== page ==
Keep things simple to quickly engage consumers with their personal finances

EVDirect is powering ahead in the drive to help pensions and workplace benefits providers inspire and support employees’ financial wellness. This blog looks at how you can deploy an array of easy-to-understand Quick Tools that quickly engage consumers with their investment and pension provisions.

It can be as simple as presenting them with some pertinent questions that tick their curiosity button, kick-starting engagement and allowing individuals to take more control of the financial decisions on which their future financial prospects depend.

Study the attitudes towards personal finances among any representative group of the general population, and you’re likely to discover a stark spectrum of interest in the topic – ranging from high financial awareness and commitment to plan for the future right across to not bothered/switched-off/in denial that this matters at present. Tools that quickly engage the audience on both the importance of the topic and the quick steps they can take to start making a real impact on their future finances will appeal to both groups.

In the workplace, such variations in individuals’ approaches to life undoubtedly proliferate too. This poses a problem for those providers keen to nudge people to take a more active role in building their future financial security as a key aspect of promoting financial wellness among employees.


What motivates people to see beyond today’s needs and desires?

Sociologists define “deferred gratification” as resisting the impulse to take an immediately available reward in the hope of obtaining a more valuable reward in the future. Saving for the future rather than splurging on holidays, a larger TV, or new additions to the wardrobe is a simple expression of this concept.

Motivating unadvised people to put sufficient money aside for a comfortable retirement is harder to achieve. There’s an element of irony, as younger folk may be more likely to put off investing when confronted by competing and pressing demands on their purchasing power. They would benefit most long-term from investing as early as possible for later years’ security.

Finally, it doesn’t help when there’s a notable lack of guidance on these matters aimed specifically at unadvised people. The general absence of encouragement to act more strategically with money pops up often in the media, sometimes by somewhat exasperated sages.

In answer to this puzzle, pensions and benefits providers – to promote financial wellness – will sensibly be thinking along the lines of giving strong nudges to their end customers to wake up and smell the cappuccino, taking control of their future before it’s too late. The natural impulse might be to plug all cash flow planning and other financial projection tools to spur positive action. However, if we put ourselves in these employees’ shoes, another concept rears its head: counterproductiveness. Being presented with such data-driven tools with little preamble can be overwhelming and put people off, especially if they’re not in the right mindset to deal with ‘the future’.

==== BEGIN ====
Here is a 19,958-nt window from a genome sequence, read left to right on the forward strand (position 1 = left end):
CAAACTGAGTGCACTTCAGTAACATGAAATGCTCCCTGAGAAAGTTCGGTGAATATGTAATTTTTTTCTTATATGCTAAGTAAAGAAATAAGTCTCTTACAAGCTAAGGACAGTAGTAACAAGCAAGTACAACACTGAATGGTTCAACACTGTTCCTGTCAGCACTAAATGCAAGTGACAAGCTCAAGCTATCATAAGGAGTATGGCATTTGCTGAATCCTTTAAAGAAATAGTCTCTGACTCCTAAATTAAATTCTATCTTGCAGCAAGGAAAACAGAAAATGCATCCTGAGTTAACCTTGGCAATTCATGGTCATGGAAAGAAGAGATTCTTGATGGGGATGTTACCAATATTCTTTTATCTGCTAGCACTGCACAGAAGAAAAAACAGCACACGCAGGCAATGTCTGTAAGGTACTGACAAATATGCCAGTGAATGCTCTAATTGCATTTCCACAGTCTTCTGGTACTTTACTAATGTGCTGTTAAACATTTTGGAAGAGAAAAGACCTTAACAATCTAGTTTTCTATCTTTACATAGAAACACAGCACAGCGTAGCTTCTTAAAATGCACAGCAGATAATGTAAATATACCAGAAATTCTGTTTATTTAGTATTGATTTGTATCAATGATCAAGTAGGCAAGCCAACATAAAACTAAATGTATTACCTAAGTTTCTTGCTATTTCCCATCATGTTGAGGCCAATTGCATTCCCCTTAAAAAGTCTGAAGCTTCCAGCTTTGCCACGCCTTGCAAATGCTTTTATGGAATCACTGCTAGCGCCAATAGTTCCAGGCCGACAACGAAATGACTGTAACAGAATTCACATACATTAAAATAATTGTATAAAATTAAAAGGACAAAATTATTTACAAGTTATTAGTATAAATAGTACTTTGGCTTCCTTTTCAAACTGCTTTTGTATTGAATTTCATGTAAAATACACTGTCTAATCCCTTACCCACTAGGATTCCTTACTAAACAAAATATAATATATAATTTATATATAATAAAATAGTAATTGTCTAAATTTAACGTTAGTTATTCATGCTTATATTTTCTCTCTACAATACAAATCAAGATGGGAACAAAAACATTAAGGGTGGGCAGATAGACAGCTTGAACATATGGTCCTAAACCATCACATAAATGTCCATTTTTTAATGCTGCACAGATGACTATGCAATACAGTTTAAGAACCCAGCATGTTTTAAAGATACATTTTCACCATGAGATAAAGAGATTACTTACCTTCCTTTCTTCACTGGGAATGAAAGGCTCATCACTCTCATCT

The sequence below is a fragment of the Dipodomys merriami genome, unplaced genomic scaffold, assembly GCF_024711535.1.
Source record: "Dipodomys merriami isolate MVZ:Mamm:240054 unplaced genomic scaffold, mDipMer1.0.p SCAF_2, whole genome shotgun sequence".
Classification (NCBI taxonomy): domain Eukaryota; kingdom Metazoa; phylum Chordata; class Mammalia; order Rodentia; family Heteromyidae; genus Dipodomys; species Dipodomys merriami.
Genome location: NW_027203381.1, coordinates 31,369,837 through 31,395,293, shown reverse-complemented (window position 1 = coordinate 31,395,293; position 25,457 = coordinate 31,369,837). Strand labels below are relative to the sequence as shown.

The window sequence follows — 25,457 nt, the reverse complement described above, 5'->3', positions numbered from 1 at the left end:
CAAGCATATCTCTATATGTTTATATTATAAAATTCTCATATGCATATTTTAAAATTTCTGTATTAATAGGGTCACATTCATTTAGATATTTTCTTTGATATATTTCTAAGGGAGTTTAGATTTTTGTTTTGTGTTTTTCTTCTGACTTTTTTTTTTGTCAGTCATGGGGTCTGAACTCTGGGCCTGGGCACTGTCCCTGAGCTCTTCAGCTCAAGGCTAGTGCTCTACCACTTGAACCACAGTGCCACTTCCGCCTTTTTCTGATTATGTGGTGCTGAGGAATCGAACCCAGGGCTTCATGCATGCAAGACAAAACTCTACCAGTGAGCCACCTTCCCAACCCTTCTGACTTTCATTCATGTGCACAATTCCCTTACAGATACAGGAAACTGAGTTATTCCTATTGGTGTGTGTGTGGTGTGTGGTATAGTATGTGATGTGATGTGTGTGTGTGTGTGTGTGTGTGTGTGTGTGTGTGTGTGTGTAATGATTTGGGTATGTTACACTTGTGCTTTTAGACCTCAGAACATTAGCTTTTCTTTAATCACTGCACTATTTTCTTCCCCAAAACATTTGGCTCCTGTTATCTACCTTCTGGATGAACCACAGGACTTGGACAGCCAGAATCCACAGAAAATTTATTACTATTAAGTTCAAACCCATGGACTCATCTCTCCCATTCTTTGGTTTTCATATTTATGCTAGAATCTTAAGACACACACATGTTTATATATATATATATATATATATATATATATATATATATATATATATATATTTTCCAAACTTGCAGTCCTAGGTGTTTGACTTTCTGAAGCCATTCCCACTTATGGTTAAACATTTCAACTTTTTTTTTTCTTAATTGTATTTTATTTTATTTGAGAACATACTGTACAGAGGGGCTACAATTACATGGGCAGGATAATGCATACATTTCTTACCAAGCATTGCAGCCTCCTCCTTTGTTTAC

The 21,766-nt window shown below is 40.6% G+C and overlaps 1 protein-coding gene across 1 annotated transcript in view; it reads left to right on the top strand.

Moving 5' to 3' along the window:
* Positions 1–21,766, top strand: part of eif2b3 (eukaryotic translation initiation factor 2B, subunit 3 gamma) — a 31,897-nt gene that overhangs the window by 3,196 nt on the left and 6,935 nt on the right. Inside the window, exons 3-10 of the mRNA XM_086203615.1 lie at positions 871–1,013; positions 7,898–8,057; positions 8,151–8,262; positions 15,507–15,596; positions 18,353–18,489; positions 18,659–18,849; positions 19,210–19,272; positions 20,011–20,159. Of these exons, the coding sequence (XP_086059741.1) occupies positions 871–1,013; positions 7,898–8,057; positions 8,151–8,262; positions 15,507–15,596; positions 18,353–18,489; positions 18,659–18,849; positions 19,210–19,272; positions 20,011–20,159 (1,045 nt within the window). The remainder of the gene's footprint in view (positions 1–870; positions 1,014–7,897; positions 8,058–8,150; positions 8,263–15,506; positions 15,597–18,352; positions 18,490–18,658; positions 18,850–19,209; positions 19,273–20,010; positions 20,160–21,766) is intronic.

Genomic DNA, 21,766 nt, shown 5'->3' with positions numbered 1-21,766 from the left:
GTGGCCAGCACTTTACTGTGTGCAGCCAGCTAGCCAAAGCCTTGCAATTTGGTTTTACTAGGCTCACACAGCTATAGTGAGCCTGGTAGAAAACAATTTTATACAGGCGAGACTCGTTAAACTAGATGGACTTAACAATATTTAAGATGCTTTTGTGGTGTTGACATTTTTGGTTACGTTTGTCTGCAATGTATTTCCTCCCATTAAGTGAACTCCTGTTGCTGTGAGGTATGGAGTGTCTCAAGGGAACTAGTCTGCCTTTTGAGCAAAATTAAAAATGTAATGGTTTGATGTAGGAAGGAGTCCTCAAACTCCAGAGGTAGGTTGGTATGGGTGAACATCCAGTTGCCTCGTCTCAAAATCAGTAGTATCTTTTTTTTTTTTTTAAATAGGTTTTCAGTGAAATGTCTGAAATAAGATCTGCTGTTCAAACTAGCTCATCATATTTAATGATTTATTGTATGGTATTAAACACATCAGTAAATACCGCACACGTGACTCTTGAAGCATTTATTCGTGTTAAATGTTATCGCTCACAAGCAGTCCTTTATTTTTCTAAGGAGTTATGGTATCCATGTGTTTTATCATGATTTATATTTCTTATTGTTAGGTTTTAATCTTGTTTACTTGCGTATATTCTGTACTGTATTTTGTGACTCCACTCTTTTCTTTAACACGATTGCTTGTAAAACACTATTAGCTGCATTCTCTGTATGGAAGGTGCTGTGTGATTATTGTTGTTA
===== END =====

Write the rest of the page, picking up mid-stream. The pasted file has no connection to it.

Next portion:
Starter questions whet the appetite before the main course

A smarter approach is to start the process with a taster, triggering an appetite to engage with the issues. Simple tools are available from EVDirect to pose a number of basic questions designed to get people interested in taking control of their financial futures. Just as schooling doesn’t start with A-Levels, financial education for many is best started with a gentle incline, not a deluge of complexity

EVDirect QuickTools can be set up to pose deliberately simplistic yet leading questions, such as:

  • What lifestyle could I afford when I retire?
  • What expenses will I need to cover in retirement?
  • What small changes can I make to increase my pension contributions?
  • What’s the impact on my comfort in retirement if I invest just 1% more?

What a difference a percentage point makes

With their curiosity piqued, the user is then led to enter a few bits of information that the tool quickly crunches to provide a straightforward, personalised answer founded on realistic expectations. The goal is to inspire people to opt into making positive retirement decisions. And this can be quite easy to digest, such as learning that just reallocating some part of non-essential everyday spending towards pension contributions can significantly improve the quality of life when entering retirement.

With engaging front ends, QuickTools asks for minimal data from the user, which is easily found. This entrée into the financial wellness journey would be as complex as many without a gentle curiosity-invoking introduction. The QuickTools are educational and add value to users. They can support providers’ targeted campaigns with a call to action provoked by messages focusing on the benefits of contributing more to pensions.


So what next?

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